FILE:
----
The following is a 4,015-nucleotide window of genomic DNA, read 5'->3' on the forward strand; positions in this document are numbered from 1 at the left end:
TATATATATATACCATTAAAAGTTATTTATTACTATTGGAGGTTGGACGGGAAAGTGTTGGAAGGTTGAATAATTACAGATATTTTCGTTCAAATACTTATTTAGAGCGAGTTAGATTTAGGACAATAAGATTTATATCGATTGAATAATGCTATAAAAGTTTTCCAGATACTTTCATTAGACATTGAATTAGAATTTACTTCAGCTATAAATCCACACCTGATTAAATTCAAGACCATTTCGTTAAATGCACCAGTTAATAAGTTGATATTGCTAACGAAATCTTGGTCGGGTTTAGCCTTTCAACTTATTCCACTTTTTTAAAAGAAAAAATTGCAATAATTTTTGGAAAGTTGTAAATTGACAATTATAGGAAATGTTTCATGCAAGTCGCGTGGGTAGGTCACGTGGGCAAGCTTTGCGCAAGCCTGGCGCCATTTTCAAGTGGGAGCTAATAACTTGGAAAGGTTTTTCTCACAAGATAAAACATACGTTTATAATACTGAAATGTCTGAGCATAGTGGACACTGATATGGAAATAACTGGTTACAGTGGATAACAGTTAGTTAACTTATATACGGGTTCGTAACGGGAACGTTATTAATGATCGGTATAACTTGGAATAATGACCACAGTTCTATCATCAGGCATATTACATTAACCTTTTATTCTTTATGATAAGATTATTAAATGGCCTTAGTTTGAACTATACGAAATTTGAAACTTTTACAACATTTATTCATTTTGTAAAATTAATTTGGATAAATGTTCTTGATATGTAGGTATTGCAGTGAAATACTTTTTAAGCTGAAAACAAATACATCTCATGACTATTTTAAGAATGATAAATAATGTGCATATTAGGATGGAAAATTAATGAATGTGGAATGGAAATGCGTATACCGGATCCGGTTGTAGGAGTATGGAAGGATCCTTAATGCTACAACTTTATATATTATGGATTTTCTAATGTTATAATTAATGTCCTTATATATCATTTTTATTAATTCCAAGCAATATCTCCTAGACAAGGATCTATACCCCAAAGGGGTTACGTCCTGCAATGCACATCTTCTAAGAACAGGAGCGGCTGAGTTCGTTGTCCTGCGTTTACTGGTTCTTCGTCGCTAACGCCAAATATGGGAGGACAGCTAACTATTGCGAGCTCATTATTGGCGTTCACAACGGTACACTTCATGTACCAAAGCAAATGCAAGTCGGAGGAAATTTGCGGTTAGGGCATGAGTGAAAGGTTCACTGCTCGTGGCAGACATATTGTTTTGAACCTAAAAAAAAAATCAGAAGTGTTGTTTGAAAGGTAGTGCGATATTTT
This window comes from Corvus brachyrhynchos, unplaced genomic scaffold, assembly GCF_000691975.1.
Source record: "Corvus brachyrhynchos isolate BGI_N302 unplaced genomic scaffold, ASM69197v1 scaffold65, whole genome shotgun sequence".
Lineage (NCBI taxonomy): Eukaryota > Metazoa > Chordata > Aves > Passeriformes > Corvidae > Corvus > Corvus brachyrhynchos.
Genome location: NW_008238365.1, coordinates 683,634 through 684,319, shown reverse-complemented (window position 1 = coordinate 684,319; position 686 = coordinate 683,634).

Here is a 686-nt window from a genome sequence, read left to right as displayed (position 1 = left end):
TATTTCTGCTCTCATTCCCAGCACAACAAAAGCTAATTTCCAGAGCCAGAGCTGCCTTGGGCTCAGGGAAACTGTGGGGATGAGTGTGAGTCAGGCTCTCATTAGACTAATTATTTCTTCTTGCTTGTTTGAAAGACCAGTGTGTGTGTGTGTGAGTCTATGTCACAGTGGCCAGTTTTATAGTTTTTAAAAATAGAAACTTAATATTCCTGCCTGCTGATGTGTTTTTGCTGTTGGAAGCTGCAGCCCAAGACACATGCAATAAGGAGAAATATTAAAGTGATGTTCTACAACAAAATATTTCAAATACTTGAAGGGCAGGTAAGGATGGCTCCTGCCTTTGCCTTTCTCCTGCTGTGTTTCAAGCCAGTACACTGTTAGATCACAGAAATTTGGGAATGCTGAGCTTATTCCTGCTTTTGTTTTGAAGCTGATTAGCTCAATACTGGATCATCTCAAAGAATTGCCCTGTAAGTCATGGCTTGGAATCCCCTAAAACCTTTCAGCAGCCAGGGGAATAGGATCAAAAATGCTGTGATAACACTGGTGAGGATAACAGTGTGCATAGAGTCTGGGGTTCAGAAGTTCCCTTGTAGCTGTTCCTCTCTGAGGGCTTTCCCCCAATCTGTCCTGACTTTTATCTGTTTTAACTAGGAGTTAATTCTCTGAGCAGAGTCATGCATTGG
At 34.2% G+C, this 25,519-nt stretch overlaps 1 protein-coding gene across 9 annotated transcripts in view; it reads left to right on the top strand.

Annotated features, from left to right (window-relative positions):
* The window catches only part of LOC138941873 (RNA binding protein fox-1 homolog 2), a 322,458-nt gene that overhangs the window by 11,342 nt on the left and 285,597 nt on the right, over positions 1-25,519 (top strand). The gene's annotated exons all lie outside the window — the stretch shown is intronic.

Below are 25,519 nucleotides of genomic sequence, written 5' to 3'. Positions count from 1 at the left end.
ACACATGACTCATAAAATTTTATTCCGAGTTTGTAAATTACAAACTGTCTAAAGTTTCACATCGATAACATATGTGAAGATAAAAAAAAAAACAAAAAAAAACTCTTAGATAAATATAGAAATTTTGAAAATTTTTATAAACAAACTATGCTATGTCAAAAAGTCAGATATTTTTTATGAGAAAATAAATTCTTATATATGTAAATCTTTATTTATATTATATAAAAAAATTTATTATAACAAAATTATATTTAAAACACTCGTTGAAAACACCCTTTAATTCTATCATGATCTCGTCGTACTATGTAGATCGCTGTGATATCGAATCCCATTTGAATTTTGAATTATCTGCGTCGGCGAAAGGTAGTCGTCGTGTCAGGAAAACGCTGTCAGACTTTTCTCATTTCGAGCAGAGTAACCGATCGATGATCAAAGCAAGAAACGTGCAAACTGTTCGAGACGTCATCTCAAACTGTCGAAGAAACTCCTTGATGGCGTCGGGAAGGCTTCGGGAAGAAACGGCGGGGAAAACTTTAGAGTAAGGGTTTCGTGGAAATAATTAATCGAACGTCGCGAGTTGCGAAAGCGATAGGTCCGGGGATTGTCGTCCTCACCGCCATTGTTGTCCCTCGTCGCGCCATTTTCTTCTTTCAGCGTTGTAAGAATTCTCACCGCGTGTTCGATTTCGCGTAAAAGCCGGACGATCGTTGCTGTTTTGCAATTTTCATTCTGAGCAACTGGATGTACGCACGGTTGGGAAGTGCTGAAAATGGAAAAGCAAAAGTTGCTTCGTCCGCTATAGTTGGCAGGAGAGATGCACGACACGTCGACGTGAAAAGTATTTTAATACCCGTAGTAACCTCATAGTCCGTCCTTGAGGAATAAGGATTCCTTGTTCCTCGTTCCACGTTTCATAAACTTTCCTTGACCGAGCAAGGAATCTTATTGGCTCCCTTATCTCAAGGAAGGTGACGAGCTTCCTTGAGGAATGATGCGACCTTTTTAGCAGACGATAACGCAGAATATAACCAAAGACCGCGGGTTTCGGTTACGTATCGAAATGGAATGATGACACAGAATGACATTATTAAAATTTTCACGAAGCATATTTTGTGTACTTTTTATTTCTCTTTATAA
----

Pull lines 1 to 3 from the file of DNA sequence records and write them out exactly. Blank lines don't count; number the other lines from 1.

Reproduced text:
The following is a 4,015-nucleotide window of genomic DNA, read 5'->3' on the forward strand; positions in this document are numbered from 1 at the left end:
TATATATATATACCATTAAAAGTTATTTATTACTATTGGAGGTTGGACGGGAAAGTGTTGGAAGGTTGAATAATTACAGATATTTTCGTTCAAATACTTATTTAGAGCGAGTTAGATTTAGGACAATAAGATTTATATCGATTGAATAATGCTATAAAAGTTTTCCAGATACTTTCATTAGACATTGAATTAGAATTTACTTCAGCTATAAATCCACACCTGATTAAATTCAAGACCATTTCGTTAAATGCACCAGTTAATAAGTTGATATTGCTAACGAAATCTTGGTCGGGTTTAGCCTTTCAACTTATTCCACTTTTTTAAAAGAAAAAATTGCAATAATTTTTGGAAAGTTGTAAATTGACAATTATAGGAAATGTTTCATGCAAGTCGCGTGGGTAGGTCACGTGGGCAAGCTTTGCGCAAGCCTGGCGCCATTTTCAAGTGGGAGCTAATAACTTGGAAAGGTTTTTCTCACAAGATAAAACATACGTTTATAATACTGAAATGTCTGAGCATAGTGGACACTGATATGGAAATAACTGGTTACAGTGGATAACAGTTAGTTAACTTATATACGGGTTCGTAACGGGAACGTTATTAATGATCGGTATAACTTGGAATAATGACCACAGTTCTATCATCAGGCATATTACATTAACCTTTTATTCTTTATGATAAGATTATTAAATGGCCTTAGTTTGAACTATACGAAATTTGAAACTTTTACAACATTTATTCATTTTGTAAAATTAATTTGGATAAATGTTCTTGATATGTAGGTATTGCAGTGAAATACTTTTTAAGCTGAAAACAAATACATCTCATGACTATTTTAAGAATGATAAATAATGTGCATATTAGGATGGAAAATTAATGAATGTGGAATGGAAATGCGTATACCGGATCCGGTTGTAGGAGTATGGAAGGATCCTTAATGCTACAACTTTATATATTATGGATTTTCTAATGTTATAATTAATGTCCTTATATATCATTTTTATTAATTCCAAGCAATATCTCCTAGACAAGGATCTATACCCCAAAGGGGTTACGTCCTGCAATGCACATCTTCTAAGAACAGGAGCGGCTGAGTTCGTTGTCCTGCGTTTACTGGTTCTTCGTCGCTAACGCCAAATATGGGAGGACAGCTAACTATTGCGAGCTCATTATTGGCGTTCACAACGGTACACTTCATGTACCAAAGCAAATGCAAGTCGGAGGAAATTTGCGGTTAGGGCATGAGTGAAAGGTTCACTGCTCGTGGCAGACATATTGTTTTGAACCTAAAAAAAAAATCAGAAGTGTTGTTTGAAAGGTAGTGCGATATTTT
This window comes from Corvus brachyrhynchos, unplaced genomic scaffold, assembly GCF_000691975.1.